Month: April 2016

Understanding Awapuhi and How it Helps Nurture Healthy Hair

Understanding Awapuhi and How it Helps Nurture Healthy Hair

By Kristle Jones

Native Hawaiians have known the secret to soft, beautiful hair for ages, and it comes straight from the ground. While this type of plant has existed in other tropical locations around the world, its Hawaiian nickname is what most people know it as—awapuhi. There are many varieties of this local ginger plant, some of which are best for cooking and others that will help smooth your strands and keep them looking healthy. The type of awapuhi that is a hair staple is specifically called awapuhi kuahiwi, and goes by the scientific name Zingiber zerumbet. It is also known as shampoo ginger or pinecone ginger, but this bright bud is not a one trick pony.

What Is Awapuhi?
Awapuhi is a perennial plant that begins growing underground as a rhizome— meaning it grows horizontally then the stems and leaves sprout vertically—and it begins blooming during the spring. These plants are ready to work their healing magic on your tresses when the mature pinecone-like flower fills with liquid and becomes a vivid red hue. Conveniently, this is around the time of year when warm weather and lots of sun can start to take a toll on the moisture levels in your hair.

What Are The Benefits?
The main benefit of using awapuhi or awapuhi-based hair care products is that this liquid makes your hair soft and supple. You can harness the power of awapuhi using the raw liquid from the plant or ensure that it’s an ingredient in your hair care products to get softer, smoother, healthier hair. Since you’re using a natural ingredient, it’s also better for both you and the environment.

Use this plant like the pros and take a page from Hawaiian women who simply squeeze the nectar straight from the flower onto their hair for a simple moisturizing treatment, though there is a technique to getting the most benefits out of this plant.

How to Use Awapuhi
To make hair care products from the awapuhi plant, the pros extract a clear, sudsy juice from the pinecone-shaped flowers. According to Steph De La Garza, a travel writer and author, the flower has many little cup-like petals that contain liquid. If you’re using your own awapuhi plant, she recommends that you cut the flower, then to maintain the moisture in the petals, simply keep it upright until you’re ready to use it.

You can use the fragrant awapuhi directly on your hair and even on your body as a moisturizing wash. “Turn the flower upside down into a bowl and squeeze the liquid or nectar out,” she instructs, adding, “The liquid is somewhat slimy with a smell reminiscent of ginger and goes onto the skin and hair nicely without any stickiness.”

If you’re lucky enough to live in a tropical region, you can use the liquid straight from the plant in all its organic glory. If not, many leading hair care brands have products containing awapuhi. A good option is One ‘n Only Island Essentials, a complete hair care line that is formulated with awapuhi extract and is silicone-free. Keep an eye out for it the next time you’re browsing the aisles. Your hair will thank you.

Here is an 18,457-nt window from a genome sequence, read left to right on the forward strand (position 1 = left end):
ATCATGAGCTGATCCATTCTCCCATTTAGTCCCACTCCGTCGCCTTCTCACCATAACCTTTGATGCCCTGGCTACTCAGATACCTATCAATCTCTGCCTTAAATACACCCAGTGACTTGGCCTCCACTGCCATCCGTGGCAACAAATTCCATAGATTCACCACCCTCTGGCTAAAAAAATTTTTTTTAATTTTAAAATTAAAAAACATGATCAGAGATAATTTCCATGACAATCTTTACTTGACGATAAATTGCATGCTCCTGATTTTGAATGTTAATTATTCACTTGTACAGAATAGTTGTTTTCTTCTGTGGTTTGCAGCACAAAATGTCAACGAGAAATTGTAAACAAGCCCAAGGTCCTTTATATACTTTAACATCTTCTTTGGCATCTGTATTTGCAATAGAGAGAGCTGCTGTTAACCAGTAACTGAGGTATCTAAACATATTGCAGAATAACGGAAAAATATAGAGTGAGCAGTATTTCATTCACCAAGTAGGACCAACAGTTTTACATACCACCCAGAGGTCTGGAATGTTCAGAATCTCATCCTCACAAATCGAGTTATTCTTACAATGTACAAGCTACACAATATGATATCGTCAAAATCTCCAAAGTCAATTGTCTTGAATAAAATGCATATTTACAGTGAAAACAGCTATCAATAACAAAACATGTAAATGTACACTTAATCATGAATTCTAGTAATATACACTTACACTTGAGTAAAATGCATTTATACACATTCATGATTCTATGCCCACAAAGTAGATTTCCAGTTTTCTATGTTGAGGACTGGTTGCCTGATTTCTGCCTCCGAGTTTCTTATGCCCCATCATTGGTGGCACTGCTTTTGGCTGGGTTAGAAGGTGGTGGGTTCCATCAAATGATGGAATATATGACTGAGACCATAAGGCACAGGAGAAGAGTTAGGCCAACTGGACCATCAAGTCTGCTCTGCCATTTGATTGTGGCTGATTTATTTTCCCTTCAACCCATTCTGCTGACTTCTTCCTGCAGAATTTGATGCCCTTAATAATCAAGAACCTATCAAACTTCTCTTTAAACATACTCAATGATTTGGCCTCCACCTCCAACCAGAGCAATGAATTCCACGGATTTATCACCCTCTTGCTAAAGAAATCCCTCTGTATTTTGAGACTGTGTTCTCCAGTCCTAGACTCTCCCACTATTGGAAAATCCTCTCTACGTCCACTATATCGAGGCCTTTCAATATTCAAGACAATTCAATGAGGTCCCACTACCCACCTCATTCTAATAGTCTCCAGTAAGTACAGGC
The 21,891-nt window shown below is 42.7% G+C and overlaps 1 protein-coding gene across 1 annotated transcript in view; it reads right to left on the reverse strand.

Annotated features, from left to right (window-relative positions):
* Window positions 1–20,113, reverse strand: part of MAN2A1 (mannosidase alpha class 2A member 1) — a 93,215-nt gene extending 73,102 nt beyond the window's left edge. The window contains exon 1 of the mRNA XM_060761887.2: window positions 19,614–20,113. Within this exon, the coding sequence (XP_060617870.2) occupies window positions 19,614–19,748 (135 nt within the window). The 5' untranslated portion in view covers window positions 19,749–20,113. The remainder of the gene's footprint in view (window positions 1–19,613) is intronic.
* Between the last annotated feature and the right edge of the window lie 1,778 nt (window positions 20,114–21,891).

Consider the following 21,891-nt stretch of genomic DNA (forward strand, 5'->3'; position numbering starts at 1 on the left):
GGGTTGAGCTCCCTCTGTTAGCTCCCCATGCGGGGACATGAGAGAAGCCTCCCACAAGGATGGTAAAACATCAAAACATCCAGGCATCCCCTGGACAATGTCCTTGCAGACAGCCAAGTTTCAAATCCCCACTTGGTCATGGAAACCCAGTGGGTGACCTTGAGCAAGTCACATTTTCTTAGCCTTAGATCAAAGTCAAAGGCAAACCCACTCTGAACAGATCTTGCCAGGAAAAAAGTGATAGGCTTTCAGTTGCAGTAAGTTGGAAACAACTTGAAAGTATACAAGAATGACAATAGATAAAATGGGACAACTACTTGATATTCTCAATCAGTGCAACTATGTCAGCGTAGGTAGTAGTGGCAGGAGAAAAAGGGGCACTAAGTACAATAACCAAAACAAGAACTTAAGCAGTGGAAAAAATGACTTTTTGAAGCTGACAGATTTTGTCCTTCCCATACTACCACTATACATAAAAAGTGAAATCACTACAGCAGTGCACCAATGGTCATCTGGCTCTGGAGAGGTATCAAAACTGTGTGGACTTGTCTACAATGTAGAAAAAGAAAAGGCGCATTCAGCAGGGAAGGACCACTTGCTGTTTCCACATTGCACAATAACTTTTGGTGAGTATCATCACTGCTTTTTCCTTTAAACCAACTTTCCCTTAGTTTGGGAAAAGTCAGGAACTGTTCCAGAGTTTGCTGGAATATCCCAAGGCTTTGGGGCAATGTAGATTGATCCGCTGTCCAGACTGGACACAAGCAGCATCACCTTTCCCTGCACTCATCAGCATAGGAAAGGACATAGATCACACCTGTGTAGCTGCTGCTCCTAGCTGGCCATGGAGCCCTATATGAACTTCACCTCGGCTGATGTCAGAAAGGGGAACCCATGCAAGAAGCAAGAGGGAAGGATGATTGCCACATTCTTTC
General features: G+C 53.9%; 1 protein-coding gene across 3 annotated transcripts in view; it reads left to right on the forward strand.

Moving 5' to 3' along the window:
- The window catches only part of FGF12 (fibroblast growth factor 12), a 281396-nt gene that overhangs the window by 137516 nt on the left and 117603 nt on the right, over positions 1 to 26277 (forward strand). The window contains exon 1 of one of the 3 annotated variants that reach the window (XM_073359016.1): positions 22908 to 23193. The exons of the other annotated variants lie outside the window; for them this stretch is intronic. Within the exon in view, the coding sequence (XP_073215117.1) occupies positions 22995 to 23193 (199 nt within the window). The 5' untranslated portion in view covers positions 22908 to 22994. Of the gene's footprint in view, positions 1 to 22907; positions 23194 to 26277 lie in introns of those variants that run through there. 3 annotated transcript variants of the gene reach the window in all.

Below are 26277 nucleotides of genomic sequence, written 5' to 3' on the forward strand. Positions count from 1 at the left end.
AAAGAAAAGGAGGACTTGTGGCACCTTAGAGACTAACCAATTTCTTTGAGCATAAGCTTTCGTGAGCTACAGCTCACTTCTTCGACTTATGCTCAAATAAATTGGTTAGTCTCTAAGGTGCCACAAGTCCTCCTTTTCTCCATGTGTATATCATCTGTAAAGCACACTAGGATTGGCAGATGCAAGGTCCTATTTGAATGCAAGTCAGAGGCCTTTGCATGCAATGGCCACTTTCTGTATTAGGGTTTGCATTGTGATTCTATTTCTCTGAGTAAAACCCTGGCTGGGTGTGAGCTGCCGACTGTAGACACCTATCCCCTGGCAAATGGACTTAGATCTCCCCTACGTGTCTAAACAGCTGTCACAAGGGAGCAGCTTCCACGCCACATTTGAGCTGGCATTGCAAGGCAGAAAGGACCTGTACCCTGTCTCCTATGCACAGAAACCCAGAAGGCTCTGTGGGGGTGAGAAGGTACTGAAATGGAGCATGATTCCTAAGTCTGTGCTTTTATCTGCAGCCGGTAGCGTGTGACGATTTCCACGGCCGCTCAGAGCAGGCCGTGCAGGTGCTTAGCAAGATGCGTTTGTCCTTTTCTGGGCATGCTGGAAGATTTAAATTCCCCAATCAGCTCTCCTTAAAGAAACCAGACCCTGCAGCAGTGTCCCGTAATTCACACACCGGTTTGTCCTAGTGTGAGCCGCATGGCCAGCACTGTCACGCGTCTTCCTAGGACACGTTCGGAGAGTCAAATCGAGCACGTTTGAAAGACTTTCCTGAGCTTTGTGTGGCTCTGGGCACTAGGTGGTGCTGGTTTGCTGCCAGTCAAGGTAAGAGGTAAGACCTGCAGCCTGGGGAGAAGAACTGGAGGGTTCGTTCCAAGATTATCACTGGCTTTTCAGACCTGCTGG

The Effects of Sulfates and Silicones on Hair

The Effects of Sulfates and Silicones on Hair

By Natalie Baker

There’s been non-stop buzz in the beauty industry about sulfates and silicones in recent years—mainly, that they’re ingredients we ought to be side-stepping. While they may serve a purpose in some instances, overuse can cause trouble for your tresses. Those with curly, colored, or chemically-treated hair, may be in the habit of scanning beauty store shelves for sulfate- and silicone-free products, but more of us are making the move towards ditching the harsh ingredients in our hair care routines. Wondering if your hair needs to go on a chemical detox? Let’s take a closer look at these ingredients.

Sulfates
Sulfates are responsible for creating the lather in your shampoo. And while foamy suds are effective cleansers for cutting through oil, dirt and styling product residue— they can also be incredibly drying to both your hair and scalp. That’s because sulfates strip the hair’s natural oil to obtain a squeaky clean feeling.

If your hair is dry, damaged or curly, opt for a sulfate-free shampoo and conditioner to avoid depleting your hair of moisture. The same rule applies if you have a chemical treatment such as color, keratin or a Brazilian blowout.

CJ Cassaday, Celebrity Hairstylist and Colorist at Hair Studio 49 in Beverly Hills, says it’s important to do your research when switching up your hair care products, so read the ingredients on the back of the bottle. “Don’t only rely on the label on the front of the product. An educated consumer is the best consumer,” says Cassaday.

Sulfates are usually pretty high up on the ingredient list, but you may also spot them listed as sodium lauryl sulfate (SLS) and ammonium lauryl sulfate (ASL).

If you make the switch to sulfate-free shampoo, you’ll notice the absence of foamy suds. Unlike traditional shampoos, sulfate-free formulas don’t froth. As milder cleansers, they remove dirt and grime without compromising your hair’s natural moisture levels. According to Cassaday, “Going green can not only save you money, but your hair will thank you in the long run.”

Silicones
Silicone-based serums that you apply after blow-drying may create brilliant shine and increase hair’s smoothness, making it easier to comb, but they create an impenetrable barrier around hair strands, preventing essential nutrients from entering the cuticle. While silicone-based serums offer a quick fix to glossier-looking hair, they can do more harm than good, advises Cassaday.

“Silicones are processed with chemicals that are purely cosmetic and have no actual benefits to the integrity of your hair. I recommend clients use more natural products  with Argan oil, coconut oil or hemp oil. These products offer healing benefits to the hair, while leaving it feeling healthy and shiny. “ A good example of this is One ‘n Only™ Argan Oil Spray Treatment, which is lightweight and will help protect hair as well as repair it.

Keep in mind that silicones aren’t always labeled as such. Ingredients that end with the suffix -cone or -xane are all variants of the chemical. Silicone-infused hairsprays, serums, sprays and waxes can all build up and leave a residue over time, leaving your hair dull, dry and lackluster. Remedy the problem and use a specially formulated clarifying shampoo every couple of weeks in place of your sulfate-free formula to break through the build-up.

While your hair may take time to get used to different products, you’ll be left with softer, shinier and more nourished hair. In the end, it’s worth the effort to transition to gentler, more natural products.

 

Matching Hair Color Trends to Your Outfit

Matching Hair Color Trends to Your Outfit

By Nicole Hering